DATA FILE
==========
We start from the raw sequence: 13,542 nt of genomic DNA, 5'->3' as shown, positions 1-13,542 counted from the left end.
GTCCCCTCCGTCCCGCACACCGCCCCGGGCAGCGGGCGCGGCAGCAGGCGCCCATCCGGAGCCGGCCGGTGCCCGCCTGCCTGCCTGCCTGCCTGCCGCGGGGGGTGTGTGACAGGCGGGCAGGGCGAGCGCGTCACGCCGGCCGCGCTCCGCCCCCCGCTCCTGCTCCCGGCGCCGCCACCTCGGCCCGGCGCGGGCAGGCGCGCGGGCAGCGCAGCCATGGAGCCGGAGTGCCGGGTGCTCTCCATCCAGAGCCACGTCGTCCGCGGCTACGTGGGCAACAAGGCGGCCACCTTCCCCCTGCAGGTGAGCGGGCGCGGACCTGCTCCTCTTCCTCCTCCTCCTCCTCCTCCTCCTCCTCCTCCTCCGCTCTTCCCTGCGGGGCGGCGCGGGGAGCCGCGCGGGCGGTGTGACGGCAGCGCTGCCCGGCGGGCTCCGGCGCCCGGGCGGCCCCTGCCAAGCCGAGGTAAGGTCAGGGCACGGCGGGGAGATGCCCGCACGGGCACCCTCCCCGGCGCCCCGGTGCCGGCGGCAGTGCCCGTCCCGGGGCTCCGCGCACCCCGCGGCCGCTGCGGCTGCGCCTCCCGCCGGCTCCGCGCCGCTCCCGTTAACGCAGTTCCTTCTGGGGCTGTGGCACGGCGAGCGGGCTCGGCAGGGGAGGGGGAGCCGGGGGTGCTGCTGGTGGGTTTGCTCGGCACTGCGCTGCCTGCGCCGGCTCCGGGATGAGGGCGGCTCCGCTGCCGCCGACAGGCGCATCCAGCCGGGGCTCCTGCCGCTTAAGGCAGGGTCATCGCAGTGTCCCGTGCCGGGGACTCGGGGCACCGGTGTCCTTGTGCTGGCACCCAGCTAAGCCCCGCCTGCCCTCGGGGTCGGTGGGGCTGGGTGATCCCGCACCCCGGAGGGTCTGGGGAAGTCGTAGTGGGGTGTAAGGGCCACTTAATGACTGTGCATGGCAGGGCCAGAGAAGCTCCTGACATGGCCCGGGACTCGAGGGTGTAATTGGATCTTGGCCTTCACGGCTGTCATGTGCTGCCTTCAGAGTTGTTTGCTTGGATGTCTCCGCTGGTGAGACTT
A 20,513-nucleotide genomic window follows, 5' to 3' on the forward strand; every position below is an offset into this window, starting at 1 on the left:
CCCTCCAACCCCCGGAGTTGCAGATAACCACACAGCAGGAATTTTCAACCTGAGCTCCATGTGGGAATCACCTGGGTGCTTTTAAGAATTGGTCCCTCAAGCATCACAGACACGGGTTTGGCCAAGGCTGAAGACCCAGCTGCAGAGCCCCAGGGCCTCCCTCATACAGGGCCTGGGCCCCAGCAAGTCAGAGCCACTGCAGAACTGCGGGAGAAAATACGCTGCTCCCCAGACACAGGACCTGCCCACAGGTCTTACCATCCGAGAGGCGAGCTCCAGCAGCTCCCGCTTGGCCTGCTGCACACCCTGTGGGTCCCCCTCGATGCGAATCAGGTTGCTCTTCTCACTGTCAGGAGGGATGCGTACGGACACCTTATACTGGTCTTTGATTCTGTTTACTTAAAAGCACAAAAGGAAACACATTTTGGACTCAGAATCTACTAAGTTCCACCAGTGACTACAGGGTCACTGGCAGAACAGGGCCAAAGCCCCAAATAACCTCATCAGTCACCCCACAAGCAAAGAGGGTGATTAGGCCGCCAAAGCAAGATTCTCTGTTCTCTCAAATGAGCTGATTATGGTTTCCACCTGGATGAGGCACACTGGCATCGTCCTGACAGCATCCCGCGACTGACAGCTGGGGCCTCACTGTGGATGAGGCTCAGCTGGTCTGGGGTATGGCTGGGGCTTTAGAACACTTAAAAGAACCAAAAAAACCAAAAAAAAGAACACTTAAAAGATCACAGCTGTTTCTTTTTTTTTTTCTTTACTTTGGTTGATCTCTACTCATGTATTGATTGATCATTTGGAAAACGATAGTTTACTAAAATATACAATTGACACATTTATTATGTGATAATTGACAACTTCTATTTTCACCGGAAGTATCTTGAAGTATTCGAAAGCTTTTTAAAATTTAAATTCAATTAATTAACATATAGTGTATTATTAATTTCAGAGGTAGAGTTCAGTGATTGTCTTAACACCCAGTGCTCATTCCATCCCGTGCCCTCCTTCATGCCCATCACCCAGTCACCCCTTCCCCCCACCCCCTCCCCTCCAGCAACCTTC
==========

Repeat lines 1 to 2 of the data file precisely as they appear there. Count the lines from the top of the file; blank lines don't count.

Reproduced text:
We start from the raw sequence: 13,542 nt of genomic DNA, 5'->3' as shown, positions 1-13,542 counted from the left end.
GTCCCCTCCGTCCCGCACACCGCCCCGGGCAGCGGGCGCGGCAGCAGGCGCCCATCCGGAGCCGGCCGGTGCCCGCCTGCCTGCCTGCCTGCCTGCCGCGGGGGGTGTGTGACAGGCGGGCAGGGCGAGCGCGTCACGCCGGCCGCGCTCCGCCCCCCGCTCCTGCTCCCGGCGCCGCCACCTCGGCCCGGCGCGGGCAGGCGCGCGGGCAGCGCAGCCATGGAGCCGGAGTGCCGGGTGCTCTCCATCCAGAGCCACGTCGTCCGCGGCTACGTGGGCAACAAGGCGGCCACCTTCCCCCTGCAGGTGAGCGGGCGCGGACCTGCTCCTCTTCCTCCTCCTCCTCCTCCTCCTCCTCCTCCTCCTCCGCTCTTCCCTGCGGGGCGGCGCGGGGAGCCGCGCGGGCGGTGTGACGGCAGCGCTGCCCGGCGGGCTCCGGCGCCCGGGCGGCCCCTGCCAAGCCGAGGTAAGGTCAGGGCACGGCGGGGAGATGCCCGCACGGGCACCCTCCCCGGCGCCCCGGTGCCGGCGGCAGTGCCCGTCCCGGGGCTCCGCGCACCCCGCGGCCGCTGCGGCTGCGCCTCCCGCCGGCTCCGCGCCGCTCCCGTTAACGCAGTTCCTTCTGGGGCTGTGGCACGGCGAGCGGGCTCGGCAGGGGAGGGGGAGCCGGGGGTGCTGCTGGTGGGTTTGCTCGGCACTGCGCTGCCTGCGCCGGCTCCGGGATGAGGGCGGCTCCGCTGCCGCCGACAGGCGCATCCAGCCGGGGCTCCTGCCGCTTAAGGCAGGGTCATCGCAGTGTCCCGTGCCGGGGACTCGGGGCACCGGTGTCCTTGTGCTGGCACCCAGCTAAGCCCCGCCTGCCCTCGGGGTCGGTGGGGCTGGGTGATCCCGCACCCCGGAGGGTCTGGGGAAGTCGTAGTGGGGTGTAAGGGCCACTTAATGACTGTGCATGGCAGGGCCAGAGAAGCTCCTGACATGGCCCGGGACTCGAGGGTGTAATTGGATCTTGGCCTTCACGGCTGTCATGTGCTGCCTTCAGAGTTGTTTGCTTGGATGTCTCCGCTGGTGAGACTT